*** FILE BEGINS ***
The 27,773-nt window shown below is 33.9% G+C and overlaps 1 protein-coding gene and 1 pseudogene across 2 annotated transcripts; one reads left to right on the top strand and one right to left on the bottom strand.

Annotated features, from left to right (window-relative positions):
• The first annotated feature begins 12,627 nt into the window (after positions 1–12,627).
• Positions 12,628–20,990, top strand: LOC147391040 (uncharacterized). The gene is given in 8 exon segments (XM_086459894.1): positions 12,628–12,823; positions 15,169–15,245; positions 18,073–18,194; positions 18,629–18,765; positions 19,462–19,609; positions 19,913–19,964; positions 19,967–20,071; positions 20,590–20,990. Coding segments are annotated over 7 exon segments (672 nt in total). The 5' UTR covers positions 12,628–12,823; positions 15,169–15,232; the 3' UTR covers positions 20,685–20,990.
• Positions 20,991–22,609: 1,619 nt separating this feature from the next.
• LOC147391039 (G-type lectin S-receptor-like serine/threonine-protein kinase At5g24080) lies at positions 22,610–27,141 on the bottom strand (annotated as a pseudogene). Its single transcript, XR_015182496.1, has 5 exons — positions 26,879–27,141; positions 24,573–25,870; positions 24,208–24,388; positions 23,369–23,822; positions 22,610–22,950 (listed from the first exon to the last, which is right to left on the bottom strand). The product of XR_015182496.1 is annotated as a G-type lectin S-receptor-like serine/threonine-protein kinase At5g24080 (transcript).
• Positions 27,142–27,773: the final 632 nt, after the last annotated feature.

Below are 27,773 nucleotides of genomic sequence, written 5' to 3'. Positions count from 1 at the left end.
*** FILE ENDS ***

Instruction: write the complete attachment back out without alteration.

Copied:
The 27,773-nt window shown below is 33.9% G+C and overlaps 1 protein-coding gene and 1 pseudogene across 2 annotated transcripts; one reads left to right on the top strand and one right to left on the bottom strand.

Annotated features, from left to right (window-relative positions):
• The first annotated feature begins 12,627 nt into the window (after positions 1–12,627).
• Positions 12,628–20,990, top strand: LOC147391040 (uncharacterized). The gene is given in 8 exon segments (XM_086459894.1): positions 12,628–12,823; positions 15,169–15,245; positions 18,073–18,194; positions 18,629–18,765; positions 19,462–19,609; positions 19,913–19,964; positions 19,967–20,071; positions 20,590–20,990. Coding segments are annotated over 7 exon segments (672 nt in total). The 5' UTR covers positions 12,628–12,823; positions 15,169–15,232; the 3' UTR covers positions 20,685–20,990.
• Positions 20,991–22,609: 1,619 nt separating this feature from the next.
• LOC147391039 (G-type lectin S-receptor-like serine/threonine-protein kinase At5g24080) lies at positions 22,610–27,141 on the bottom strand (annotated as a pseudogene). Its single transcript, XR_015182496.1, has 5 exons — positions 26,879–27,141; positions 24,573–25,870; positions 24,208–24,388; positions 23,369–23,822; positions 22,610–22,950 (listed from the first exon to the last, which is right to left on the bottom strand). The product of XR_015182496.1 is annotated as a G-type lectin S-receptor-like serine/threonine-protein kinase At5g24080 (transcript).
• Positions 27,142–27,773: the final 632 nt, after the last annotated feature.

Below are 27,773 nucleotides of genomic sequence, written 5' to 3'. Positions count from 1 at the left end.